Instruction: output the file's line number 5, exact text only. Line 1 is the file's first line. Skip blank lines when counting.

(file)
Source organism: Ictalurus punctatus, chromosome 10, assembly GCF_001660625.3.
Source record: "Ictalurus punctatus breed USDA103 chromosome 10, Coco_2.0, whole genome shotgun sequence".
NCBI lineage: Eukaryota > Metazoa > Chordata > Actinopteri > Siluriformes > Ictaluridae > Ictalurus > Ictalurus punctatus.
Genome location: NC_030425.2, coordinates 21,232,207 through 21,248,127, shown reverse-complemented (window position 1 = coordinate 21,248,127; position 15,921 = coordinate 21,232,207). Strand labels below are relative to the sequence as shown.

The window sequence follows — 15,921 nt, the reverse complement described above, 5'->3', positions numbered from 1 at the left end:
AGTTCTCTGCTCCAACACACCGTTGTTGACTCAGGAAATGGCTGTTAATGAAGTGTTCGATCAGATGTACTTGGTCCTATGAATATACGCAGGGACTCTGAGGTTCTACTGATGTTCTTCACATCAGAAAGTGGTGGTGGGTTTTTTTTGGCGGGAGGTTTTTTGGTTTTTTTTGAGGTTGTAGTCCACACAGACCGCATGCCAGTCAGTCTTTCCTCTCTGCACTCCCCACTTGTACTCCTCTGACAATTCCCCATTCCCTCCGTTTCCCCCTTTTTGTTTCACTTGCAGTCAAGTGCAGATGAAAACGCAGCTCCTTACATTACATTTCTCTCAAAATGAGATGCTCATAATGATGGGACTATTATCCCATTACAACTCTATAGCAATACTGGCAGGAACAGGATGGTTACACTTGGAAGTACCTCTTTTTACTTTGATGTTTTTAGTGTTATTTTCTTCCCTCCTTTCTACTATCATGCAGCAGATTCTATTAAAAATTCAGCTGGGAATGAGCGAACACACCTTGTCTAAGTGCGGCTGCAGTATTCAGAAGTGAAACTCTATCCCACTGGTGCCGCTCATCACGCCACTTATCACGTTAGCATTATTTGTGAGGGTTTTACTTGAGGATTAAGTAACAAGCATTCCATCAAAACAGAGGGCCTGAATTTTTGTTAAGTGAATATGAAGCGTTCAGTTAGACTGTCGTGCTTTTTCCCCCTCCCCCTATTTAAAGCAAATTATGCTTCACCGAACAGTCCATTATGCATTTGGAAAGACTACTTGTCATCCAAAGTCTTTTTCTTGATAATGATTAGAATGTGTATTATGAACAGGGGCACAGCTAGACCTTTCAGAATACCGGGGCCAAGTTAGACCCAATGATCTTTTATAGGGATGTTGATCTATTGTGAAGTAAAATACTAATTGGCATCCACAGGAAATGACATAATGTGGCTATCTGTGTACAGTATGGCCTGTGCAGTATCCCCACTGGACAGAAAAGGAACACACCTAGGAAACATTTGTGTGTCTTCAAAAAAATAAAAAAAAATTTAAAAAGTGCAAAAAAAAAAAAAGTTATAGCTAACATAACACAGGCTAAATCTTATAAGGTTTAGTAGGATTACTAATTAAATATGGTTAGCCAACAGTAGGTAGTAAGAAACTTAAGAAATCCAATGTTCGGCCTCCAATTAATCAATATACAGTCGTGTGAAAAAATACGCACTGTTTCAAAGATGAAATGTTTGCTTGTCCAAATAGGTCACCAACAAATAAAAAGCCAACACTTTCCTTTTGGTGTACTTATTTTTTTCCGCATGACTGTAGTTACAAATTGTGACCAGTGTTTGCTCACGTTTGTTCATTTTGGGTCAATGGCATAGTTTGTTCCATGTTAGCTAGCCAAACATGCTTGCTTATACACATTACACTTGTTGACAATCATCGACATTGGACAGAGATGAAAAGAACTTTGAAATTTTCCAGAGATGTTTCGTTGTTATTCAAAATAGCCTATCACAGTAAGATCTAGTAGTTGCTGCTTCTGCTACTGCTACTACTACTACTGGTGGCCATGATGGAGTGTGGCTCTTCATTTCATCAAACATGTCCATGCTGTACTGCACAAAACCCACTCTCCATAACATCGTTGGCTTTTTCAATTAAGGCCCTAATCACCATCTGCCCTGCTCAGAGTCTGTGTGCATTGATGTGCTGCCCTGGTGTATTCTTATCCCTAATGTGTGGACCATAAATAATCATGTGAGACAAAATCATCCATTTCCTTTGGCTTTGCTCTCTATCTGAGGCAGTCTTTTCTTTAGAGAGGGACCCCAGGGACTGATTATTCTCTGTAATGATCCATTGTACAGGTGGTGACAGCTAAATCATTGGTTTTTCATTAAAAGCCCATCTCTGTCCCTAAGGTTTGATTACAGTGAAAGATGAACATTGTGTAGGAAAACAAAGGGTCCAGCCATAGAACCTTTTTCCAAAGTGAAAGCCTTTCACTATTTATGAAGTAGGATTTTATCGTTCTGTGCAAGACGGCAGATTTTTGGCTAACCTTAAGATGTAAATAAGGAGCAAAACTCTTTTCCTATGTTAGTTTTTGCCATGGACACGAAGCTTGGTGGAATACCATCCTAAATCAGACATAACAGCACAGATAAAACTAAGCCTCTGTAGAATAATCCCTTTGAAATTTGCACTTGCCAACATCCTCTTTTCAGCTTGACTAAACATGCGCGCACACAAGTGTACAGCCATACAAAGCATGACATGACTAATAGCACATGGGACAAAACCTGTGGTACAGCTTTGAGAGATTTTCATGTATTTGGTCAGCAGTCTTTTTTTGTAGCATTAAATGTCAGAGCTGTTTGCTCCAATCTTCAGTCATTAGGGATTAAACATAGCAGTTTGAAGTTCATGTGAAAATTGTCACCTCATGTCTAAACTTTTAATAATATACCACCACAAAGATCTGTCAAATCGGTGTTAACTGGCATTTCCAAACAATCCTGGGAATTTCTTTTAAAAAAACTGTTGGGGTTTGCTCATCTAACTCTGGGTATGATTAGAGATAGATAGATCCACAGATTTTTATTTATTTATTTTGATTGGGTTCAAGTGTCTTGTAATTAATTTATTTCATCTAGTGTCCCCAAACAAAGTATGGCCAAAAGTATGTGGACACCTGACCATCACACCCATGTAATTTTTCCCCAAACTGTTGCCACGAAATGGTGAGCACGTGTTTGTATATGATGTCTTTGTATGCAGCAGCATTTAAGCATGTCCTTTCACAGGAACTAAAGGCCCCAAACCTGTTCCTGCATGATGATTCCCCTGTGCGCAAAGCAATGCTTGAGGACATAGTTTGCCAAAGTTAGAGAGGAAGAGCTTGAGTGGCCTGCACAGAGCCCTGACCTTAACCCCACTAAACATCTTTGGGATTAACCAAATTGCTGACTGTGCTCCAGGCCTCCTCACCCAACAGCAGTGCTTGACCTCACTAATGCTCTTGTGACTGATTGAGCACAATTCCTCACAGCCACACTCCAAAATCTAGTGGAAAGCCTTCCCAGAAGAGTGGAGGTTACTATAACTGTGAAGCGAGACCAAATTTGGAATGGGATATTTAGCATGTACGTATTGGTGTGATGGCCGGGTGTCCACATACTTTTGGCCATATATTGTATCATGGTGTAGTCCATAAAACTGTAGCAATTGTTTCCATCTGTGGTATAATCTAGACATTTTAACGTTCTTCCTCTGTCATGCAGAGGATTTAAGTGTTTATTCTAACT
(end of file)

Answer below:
The window sequence follows — 15,921 nt, the reverse complement described above, 5'->3', positions numbered from 1 at the left end: